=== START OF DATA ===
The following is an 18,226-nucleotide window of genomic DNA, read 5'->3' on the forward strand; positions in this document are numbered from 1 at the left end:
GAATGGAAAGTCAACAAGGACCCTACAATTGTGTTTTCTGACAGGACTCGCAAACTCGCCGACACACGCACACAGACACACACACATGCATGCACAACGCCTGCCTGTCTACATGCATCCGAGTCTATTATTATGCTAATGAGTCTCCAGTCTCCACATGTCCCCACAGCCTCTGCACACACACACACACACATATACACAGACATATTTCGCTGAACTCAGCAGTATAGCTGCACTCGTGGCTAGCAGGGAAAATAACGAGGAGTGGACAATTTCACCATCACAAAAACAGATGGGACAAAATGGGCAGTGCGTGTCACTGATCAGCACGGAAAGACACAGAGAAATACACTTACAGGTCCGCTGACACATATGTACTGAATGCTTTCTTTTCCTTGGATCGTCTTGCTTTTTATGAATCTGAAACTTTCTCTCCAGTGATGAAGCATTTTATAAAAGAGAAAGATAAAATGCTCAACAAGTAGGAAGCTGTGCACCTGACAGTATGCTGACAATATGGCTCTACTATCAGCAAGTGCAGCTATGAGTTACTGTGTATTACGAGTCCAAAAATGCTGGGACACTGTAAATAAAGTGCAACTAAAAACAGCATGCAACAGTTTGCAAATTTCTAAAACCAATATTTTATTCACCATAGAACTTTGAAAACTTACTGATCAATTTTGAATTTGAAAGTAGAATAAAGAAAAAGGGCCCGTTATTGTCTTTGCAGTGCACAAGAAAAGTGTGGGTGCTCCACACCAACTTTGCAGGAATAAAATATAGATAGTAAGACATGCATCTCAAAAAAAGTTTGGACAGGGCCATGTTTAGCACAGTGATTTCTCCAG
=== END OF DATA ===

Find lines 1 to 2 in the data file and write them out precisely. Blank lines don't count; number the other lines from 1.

The following is an 18,226-nucleotide window of genomic DNA, read 5'->3' on the forward strand; positions in this document are numbered from 1 at the left end:
GAATGGAAAGTCAACAAGGACCCTACAATTGTGTTTTCTGACAGGACTCGCAAACTCGCCGACACACGCACACAGACACACACACATGCATGCACAACGCCTGCCTGTCTACATGCATCCGAGTCTATTATTATGCTAATGAGTCTCCAGTCTCCACATGTCCCCACAGCCTCTGCACACACACACACACACATATACACAGACATATTTCGCTGAACTCAGCAGTATAGCTGCACTCGTGGCTAGCAGGGAAAATAACGAGGAGTGGACAATTTCACCATCACAAAAACAGATGGGACAAAATGGGCAGTGCGTGTCACTGATCAGCACGGAAAGACACAGAGAAATACACTTACAGGTCCGCTGACACATATGTACTGAATGCTTTCTTTTCCTTGGATCGTCTTGCTTTTTATGAATCTGAAACTTTCTCTCCAGTGATGAAGCATTTTATAAAAGAGAAAGATAAAATGCTCAACAAGTAGGAAGCTGTGCACCTGACAGTATGCTGACAATATGGCTCTACTATCAGCAAGTGCAGCTATGAGTTACTGTGTATTACGAGTCCAAAAATGCTGGGACACTGTAAATAAAGTGCAACTAAAAACAGCATGCAACAGTTTGCAAATTTCTAAAACCAATATTTTATTCACCATAGAACTTTGAAAACTTACTGATCAATTTTGAATTTGAAAGTAGAATAAAGAAAAAGGGCCCGTTATTGTCTTTGCAGTGCACAAGAAAAGTGTGGGTGCTCCACACCAACTTTGCAGGAATAAAATATAGATAGTAAGACATGCATCTCAAAAAAAGTTTGGACAGGGCCATGTTTAGCACAGTGATTTCTCCAG